Stop us if this sounds familiar. You’re a caregiver of a loved one, and in the past you had enjoyed going out with friends, inviting neighbors over for dinner, maybe even participating in some clubs. But as time goes by, you’ve started withdrawing from social events. You’re tired. You don’t have time. And even though you’d like to see people, you don’t know what you’d even be able to talk about.
“Social isolation is unfortunately very common among family caregivers,” says Lori Luzzo, Executive Director of Bridges® at Pembroke, a memory care assisted living community in Pembroke, MA. “Research has shown that social interaction is beneficial for both caregivers and seniors, and it can help improve our mood, our health and allow us to feel more supported and part of a community. It’s an essential part of any care plan, and should be just as important for caregivers as medication management and daily exercise.”
Humans are, by nature, social individuals. We thrive when we’re part of a group, but when we’re isolated, we become withdrawn, depressed and unmotivated. Not only that, but socialization helps us stay healthy. There have been many studies that show how staying social can keep our minds active (and reduce our risk of dementia), keep our bodies healthy (due to increased exercise and higher levels of serotonin) and, overall, give us a better quality of life.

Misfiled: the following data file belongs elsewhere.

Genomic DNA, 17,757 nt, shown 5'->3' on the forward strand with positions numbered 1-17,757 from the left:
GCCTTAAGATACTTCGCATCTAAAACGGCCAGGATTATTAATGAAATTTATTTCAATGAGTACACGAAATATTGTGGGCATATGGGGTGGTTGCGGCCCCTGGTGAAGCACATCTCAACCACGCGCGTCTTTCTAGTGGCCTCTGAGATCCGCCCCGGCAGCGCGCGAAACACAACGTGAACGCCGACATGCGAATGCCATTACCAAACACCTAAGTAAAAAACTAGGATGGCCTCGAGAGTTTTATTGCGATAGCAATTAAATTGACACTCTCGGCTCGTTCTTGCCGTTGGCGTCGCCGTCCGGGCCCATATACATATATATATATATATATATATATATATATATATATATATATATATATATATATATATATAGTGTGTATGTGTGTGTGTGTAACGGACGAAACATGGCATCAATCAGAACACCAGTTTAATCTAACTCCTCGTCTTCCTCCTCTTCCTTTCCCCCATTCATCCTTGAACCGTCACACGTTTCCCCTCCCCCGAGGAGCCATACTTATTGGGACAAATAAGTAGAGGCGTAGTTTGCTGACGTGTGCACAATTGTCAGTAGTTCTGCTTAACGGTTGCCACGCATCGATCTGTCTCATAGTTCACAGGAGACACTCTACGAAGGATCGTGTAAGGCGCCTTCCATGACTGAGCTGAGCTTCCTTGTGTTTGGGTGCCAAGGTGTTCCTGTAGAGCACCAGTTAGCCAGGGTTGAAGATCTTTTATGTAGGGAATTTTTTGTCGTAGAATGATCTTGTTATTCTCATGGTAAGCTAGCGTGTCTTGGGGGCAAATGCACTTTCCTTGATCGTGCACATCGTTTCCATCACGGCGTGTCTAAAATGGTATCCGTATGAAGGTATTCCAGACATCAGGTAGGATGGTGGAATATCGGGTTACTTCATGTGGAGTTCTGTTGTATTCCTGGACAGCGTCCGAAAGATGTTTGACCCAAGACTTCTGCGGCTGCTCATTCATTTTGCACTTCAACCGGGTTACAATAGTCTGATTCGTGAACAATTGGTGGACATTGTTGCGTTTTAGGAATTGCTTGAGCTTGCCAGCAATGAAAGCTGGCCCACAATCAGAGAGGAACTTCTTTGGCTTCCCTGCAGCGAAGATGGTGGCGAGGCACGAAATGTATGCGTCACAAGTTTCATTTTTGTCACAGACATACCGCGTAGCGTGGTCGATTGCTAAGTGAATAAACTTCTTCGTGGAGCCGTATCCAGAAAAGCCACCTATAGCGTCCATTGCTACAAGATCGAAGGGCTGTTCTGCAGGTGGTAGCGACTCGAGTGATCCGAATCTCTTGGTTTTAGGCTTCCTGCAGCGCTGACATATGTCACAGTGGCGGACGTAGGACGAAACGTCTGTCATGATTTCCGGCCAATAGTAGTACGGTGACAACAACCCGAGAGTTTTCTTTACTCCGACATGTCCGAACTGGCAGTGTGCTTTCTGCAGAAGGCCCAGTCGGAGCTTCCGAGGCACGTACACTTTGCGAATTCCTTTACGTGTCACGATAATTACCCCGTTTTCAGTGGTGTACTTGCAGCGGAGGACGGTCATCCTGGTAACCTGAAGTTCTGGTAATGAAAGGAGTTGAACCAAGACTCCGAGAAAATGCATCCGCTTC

The Benefits of Socialization
Socialization can mean a lot of different things to different people. It may be getting together with friends, or it may simply be going to the mall and people-watching. It may be going to a baseball game, volunteering at the animal shelter, or having a neighbor over for a cup of tea and chat. No matter how you and your senior loved one choose to socialize, you’ll see benefits fairly quickly – sometimes immediately.
It reduces stress.
Caregivers can live in their head a lot, especially when they don’t do a lot of socializing. It’s easy to become consumed with the task of caring for your loved one, which can lead to anxiety, depression and snappishness. Doing something social, even if it’s just walking around the block with a friend, can help get you out of your bubble and focus on something else besides the running task list in your head. Socializing can also help reduce stress by giving caregivers an opportunity to share their frustrations and concerns and feel heard.